Register for free here.
Special Webinar: ‘Days Like This’ Reflections on President Clintons visit to Northern Ireland, 30th November 1995
The Public Record Office of Northern Ireland (PRONI) and ARK invite you to a special webinar to mark the 25th Anniversary of the historic visit of President Clinton to Northern Ireland in 1995. Register for free here.
27th March 2020
Edmund Burke Theatre, Trinity College Dublin, 18:30-20:00 GMT
A Public Symposium on the Importance of Preserving our Archives for Future Generations
Archives are a window into the past. They are unique records which document the decisions and actions of individuals and organisations. Once lost, archives cannot be replaced.
Mr Justice John Hedigan, Chair of the National Archives Advisory Council
Seán Carabini, Fórsa
Hazel Menton and Niamh McDonnell, Fórsa Archivist’s Branch
Anne Dolan, Dept of History, Trinity College Dublin
Fintan O’Toole, author and journalist
Catriona Crowe, archivist and broadcaster
This symposium and open forum will bring attention to Ireland’s abandoned archives which are currently at risk of being lost forever because they are not being properly acquired, preserved and made accessible by the state. These are the stories we can’t tell.
A 2019 report—‘National Archives: A Comparative Management Survey’—highlighted the deficiency in archive legislation in Ireland and the lack of staff and resources available to the National Archives to enable it to carry out its statutory functions of acquiring, preserving and providing access to public records created by the government.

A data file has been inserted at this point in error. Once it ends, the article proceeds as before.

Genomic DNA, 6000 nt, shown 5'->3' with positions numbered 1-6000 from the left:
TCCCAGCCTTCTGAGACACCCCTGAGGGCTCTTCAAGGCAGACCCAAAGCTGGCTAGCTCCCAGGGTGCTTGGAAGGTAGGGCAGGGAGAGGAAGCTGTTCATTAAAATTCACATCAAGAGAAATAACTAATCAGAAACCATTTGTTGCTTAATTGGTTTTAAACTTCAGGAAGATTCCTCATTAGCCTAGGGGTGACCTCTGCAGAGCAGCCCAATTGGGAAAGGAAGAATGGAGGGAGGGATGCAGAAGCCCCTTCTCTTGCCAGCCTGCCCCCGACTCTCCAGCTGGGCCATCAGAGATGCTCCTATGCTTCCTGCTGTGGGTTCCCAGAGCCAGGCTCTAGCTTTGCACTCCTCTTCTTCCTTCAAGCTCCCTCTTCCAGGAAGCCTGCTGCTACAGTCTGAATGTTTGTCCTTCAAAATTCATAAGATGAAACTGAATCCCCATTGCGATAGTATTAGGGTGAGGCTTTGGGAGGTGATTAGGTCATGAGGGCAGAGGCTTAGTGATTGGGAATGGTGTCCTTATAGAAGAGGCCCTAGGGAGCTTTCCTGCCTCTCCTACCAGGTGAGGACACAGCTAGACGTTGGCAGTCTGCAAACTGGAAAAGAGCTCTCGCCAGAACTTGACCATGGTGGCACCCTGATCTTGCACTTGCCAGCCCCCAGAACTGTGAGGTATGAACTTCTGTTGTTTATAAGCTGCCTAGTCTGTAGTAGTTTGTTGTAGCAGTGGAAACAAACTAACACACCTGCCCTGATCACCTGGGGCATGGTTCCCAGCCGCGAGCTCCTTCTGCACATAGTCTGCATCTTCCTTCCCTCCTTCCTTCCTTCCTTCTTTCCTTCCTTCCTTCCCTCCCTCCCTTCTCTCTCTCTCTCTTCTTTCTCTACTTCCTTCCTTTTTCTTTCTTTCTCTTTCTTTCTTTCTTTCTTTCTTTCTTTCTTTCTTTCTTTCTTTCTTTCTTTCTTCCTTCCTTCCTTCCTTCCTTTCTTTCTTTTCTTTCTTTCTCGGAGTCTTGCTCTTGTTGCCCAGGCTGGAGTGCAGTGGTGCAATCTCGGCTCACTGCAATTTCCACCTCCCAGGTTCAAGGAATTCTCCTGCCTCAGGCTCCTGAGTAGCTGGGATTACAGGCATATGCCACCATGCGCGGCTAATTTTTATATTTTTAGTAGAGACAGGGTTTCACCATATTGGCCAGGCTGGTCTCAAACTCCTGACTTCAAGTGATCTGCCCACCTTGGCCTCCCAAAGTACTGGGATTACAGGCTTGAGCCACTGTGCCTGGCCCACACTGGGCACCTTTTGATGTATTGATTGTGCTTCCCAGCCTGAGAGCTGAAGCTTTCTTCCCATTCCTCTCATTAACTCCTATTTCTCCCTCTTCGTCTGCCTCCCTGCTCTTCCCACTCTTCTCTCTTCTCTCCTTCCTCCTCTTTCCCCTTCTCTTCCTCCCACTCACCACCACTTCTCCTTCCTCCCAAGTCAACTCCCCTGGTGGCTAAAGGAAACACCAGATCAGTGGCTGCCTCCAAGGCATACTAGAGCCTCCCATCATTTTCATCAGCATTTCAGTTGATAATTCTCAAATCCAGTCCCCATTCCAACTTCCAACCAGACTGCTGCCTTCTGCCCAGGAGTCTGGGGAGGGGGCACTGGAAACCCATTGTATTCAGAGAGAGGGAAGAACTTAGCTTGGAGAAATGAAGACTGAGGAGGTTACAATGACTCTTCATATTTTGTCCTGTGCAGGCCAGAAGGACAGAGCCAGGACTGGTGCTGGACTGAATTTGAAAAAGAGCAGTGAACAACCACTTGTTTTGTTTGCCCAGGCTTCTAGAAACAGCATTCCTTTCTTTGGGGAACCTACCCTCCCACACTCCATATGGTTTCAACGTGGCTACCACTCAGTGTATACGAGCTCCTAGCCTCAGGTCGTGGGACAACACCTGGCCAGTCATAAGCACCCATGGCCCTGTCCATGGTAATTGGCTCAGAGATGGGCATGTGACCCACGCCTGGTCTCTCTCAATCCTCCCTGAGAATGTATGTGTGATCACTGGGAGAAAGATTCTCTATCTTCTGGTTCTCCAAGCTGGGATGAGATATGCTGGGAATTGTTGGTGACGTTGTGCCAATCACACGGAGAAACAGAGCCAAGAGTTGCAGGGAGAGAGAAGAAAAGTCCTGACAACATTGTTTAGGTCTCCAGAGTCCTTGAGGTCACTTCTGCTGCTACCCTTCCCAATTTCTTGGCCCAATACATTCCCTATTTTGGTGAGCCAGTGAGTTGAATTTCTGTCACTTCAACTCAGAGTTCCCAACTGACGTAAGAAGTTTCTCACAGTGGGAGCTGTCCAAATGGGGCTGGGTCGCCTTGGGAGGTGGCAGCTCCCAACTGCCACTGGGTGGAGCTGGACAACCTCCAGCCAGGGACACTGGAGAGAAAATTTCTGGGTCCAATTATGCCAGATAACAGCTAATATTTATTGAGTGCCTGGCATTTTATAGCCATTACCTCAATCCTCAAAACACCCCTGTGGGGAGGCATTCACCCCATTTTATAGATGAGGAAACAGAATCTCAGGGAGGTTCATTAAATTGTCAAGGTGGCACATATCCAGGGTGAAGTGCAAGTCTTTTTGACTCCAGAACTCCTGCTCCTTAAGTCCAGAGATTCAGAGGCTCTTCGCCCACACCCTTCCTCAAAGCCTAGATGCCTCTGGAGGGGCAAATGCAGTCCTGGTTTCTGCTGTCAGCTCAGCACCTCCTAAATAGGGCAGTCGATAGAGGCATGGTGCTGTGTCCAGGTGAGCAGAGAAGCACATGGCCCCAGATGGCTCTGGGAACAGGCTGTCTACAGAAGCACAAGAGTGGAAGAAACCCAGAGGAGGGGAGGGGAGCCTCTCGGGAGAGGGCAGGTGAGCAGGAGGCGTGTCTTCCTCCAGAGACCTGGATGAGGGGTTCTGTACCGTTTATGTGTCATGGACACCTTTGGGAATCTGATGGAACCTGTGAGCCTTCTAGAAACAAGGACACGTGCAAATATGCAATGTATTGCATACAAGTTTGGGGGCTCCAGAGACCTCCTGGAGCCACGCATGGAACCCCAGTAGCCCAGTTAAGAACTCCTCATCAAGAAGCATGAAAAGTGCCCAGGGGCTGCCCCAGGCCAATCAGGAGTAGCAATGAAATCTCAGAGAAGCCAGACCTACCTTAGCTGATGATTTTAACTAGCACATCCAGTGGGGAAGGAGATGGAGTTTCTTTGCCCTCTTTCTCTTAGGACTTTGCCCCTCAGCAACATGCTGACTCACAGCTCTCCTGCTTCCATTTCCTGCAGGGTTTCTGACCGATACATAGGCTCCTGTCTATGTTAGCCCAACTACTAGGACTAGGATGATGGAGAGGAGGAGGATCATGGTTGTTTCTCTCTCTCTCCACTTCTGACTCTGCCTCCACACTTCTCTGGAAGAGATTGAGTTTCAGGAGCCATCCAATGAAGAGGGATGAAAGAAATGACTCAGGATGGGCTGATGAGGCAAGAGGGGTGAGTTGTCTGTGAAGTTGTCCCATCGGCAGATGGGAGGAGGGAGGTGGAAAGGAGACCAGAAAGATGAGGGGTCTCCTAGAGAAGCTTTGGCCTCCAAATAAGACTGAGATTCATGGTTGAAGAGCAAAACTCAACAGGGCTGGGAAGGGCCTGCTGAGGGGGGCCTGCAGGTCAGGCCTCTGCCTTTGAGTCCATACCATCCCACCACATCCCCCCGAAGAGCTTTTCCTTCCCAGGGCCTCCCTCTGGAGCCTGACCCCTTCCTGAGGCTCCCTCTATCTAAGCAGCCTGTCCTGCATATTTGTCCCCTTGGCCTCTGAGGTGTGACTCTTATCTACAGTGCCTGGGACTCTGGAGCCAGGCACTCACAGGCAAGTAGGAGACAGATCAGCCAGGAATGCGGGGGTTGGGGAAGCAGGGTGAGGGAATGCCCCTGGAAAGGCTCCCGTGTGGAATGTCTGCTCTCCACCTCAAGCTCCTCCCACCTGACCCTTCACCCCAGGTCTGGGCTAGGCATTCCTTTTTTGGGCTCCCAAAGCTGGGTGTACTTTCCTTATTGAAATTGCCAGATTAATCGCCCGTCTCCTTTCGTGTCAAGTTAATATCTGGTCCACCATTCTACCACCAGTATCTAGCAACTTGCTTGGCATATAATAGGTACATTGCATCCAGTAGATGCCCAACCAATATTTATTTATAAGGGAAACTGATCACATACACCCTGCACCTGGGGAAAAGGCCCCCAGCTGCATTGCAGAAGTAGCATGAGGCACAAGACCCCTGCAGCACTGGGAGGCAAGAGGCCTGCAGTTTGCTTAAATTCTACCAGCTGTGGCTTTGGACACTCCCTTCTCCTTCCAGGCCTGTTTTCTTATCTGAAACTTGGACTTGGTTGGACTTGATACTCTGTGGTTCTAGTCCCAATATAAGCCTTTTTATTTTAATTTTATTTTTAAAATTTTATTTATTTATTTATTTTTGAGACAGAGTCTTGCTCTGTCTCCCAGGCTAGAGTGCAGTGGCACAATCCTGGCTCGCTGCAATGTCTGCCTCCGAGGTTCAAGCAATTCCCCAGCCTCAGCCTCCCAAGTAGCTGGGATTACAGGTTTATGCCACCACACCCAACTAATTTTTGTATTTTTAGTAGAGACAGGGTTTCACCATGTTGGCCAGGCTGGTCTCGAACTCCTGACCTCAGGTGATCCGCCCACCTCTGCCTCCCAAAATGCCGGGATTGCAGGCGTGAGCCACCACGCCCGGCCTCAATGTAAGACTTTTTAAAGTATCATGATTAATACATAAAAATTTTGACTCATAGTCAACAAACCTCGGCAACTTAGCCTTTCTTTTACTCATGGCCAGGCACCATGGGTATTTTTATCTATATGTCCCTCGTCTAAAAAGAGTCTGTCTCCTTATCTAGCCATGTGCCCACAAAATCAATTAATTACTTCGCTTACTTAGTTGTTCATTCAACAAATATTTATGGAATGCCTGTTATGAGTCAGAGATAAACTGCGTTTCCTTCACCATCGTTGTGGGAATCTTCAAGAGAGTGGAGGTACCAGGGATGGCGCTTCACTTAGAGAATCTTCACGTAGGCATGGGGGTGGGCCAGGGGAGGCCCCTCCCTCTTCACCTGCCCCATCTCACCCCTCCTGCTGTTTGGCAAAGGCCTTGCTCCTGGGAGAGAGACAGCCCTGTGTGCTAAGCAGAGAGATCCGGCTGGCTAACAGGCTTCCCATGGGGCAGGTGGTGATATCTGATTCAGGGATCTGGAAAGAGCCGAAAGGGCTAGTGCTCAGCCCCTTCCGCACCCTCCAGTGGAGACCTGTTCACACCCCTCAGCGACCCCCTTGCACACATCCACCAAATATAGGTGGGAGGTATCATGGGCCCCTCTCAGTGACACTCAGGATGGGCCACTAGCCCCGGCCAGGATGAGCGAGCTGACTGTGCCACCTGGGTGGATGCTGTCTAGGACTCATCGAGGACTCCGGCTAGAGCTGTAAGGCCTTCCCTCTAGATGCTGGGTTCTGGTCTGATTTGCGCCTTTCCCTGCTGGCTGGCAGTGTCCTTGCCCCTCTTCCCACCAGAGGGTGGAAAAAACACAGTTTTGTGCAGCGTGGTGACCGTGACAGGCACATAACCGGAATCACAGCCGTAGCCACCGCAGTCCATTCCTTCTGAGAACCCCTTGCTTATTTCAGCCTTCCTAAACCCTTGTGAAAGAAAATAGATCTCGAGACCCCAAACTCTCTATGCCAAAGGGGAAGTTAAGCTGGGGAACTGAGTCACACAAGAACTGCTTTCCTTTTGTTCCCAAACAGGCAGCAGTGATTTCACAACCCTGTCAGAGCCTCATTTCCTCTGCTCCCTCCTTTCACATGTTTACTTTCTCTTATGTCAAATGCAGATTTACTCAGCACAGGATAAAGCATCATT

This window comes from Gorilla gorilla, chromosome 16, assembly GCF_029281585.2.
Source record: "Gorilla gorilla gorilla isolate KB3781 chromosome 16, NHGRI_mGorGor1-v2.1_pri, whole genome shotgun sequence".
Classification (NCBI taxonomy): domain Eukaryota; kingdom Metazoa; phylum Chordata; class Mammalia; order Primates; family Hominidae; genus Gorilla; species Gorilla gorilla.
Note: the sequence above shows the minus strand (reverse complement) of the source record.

Speakers will highlight the urgent need for a whole-of-government approach to records management to preserve the story of Ireland for generations to come.
Archives & Records Association, Ireland
Information & Records Management Society, Ireland
Irish Association of Professional Historians
Irish Society for Archives
Trinity Long Room Hub Arts and Humanities Research Institute
For more details and to register for the event please click here.
Digital Preservation for the Arts, Social Sciences and Humanities Conference
The McClay Library, Queen’s University Belfast
The Digital Repository of Ireland and Queen's University Belfast are hosting the third DPASSH (Digital Preservation in the Arts, Social Sciences and Humanities) as a one-day symposium on 5 December 2019 in Belfast.
DPASSH is a response to the problem of digital preservation within the arts and social sciences domains. The theme of DPASSH 2019 is ‘Practical Approaches to Open Research in Arts, Humanities & Social Sciences’. The event will feature a keynote address entitled: ‘Future of open research and its impact on Humanities and Social Science’, by Martin Eve Professor of Literature, Technology and Publishing at Birkbeck; CEO at Open Library of Humanities.
Topics covered in the panels will include:
– Practical approaches to Open Research in Arts, Humanities & Social Sciences
– Identifying what research data is in the domain of ASSH
– Collaborations between researchers and cultural heritage
– ‘FAIR-ifying’ your research data.
This year, the Explore Your Archive campaign will run from 23rd November to 1st December.
Throughout the week archives across the country will open their doors to showcase their collections, to help the public discover a piece of Irish history and culture through tours, presentations and workshops.
For more information please consult the EYA Campaign page in the drop down menu.